The Washington Post, like many news organizations, says it is trying to crack down on the use of anonymous sources. But the paper allowed a "senior administration official" to spin the story of the slow response to Katrina -- with a claim that turned out to be false.On the desk? Try the floor.
On Sept. 4, the paper cited the "senior Bush official" as saying that as of the day before, Louisiana Gov. Kathleen Blanco "still had not declared a state of emergency." As The Post noted in a correction, Blanco, a Democrat, had declared a state of emergency on Aug. 26.
... Post National Editor Michael Abramowitz calls the incident "a bad mistake" that happened right on deadline. "We all feel bad about that," he says. "We should not have printed the information as background information, and it should have been checked. We fell down on the desk."
But, okay, at least Abramowitz seems to be taking responsibility for this major lapse in journalistic standards.
However, Kurtz then proceeds to quote the article's co-author, Spencer Hu. Hu sounds anything but contrite, and he betrays a certain naivete:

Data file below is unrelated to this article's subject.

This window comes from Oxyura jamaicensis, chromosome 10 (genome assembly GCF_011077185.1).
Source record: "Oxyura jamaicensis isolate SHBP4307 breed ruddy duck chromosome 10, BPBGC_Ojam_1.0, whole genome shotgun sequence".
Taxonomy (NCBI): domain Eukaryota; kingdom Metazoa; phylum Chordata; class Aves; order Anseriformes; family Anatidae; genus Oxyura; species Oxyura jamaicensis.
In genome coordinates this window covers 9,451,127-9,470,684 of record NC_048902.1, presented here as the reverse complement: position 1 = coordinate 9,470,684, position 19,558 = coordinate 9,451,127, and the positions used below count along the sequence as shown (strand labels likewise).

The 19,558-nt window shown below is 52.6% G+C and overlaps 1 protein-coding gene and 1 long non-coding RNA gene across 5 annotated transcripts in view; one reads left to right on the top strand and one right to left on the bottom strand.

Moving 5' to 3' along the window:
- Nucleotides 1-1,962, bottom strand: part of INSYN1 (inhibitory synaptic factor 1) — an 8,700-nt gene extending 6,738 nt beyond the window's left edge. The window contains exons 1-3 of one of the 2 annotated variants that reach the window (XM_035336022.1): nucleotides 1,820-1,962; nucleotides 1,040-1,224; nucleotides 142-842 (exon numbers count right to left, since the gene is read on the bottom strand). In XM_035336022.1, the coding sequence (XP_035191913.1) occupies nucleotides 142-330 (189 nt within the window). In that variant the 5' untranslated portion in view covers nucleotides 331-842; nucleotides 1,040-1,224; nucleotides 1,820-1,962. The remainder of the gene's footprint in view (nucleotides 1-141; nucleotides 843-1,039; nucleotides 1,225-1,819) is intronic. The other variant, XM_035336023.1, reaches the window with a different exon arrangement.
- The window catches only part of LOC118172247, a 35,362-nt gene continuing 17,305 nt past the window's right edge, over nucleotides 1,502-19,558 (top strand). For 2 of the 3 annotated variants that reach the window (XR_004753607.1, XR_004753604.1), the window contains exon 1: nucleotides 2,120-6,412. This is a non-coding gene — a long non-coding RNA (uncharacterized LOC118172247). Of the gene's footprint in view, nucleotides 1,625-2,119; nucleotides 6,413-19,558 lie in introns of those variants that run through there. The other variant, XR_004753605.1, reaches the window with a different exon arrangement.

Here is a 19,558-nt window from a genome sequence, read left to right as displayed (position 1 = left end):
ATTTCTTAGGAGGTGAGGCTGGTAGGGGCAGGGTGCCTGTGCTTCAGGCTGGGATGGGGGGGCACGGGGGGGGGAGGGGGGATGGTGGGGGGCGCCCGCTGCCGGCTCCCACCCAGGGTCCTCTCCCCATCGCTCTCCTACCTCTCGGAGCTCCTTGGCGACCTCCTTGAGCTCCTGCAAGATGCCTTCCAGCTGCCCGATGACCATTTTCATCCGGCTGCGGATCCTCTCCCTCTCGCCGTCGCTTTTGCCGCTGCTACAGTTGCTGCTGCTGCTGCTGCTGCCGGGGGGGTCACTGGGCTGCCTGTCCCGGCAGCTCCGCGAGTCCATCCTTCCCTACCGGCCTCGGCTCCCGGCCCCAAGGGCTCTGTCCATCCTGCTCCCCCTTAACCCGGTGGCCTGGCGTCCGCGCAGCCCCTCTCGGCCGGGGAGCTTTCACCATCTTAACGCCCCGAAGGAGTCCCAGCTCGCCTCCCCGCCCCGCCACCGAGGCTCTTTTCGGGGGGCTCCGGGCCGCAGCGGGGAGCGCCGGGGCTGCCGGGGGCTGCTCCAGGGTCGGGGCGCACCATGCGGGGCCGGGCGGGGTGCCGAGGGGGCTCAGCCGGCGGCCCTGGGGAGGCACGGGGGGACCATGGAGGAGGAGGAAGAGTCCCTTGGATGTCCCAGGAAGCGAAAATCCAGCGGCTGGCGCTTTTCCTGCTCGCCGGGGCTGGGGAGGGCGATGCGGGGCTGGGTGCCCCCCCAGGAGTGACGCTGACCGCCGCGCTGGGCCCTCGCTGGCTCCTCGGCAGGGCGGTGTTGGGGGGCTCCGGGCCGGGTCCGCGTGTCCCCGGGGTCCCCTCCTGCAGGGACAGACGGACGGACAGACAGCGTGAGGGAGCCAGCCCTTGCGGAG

Spencer Hsu, the article's co-author, says he "tried to make clear that the source came from the administration, and that he was blaming the locals, which I believe our story made clear and broke ground in explaining by uncovering the National Guard dispute."One cannot say with certainty whether the senior Bush official was lying. But Hsu wants us to accept the notion that The Post has no "reason to believe" that the senior Bush official "lied deliberately"? Please.
Should the paper identify the source who provided bad information? "We don't blow sources, period, especially if we don't have reason to believe the source in this case actually lied deliberately," Hsu says.
The very fact that the Bush official requested anonymity provides some reason to believe he or she had bad intentions. After all, whether or not Gov. Blanco had declared a state of emergency by a certain date is a matter of public record -- it's not a he-said, she-said dispute. It can be independently verified (and should have been, but perhaps Hsu didn't want to be late for the baseball game or the theater that evening).
Hsu wants us to conclude that the Bush White House (or this one "senior" official) simply made a clumsy mistake with the facts. What's Hsu putting in his coffee every morning?
I don't know what's more disturbing -- a) the fact that Kurtz's quotes make Hsu appear so chilled-out over this breach of journalistic integrity, or b) the fact that about news and events is partially dependent on someone as naive as Hsu.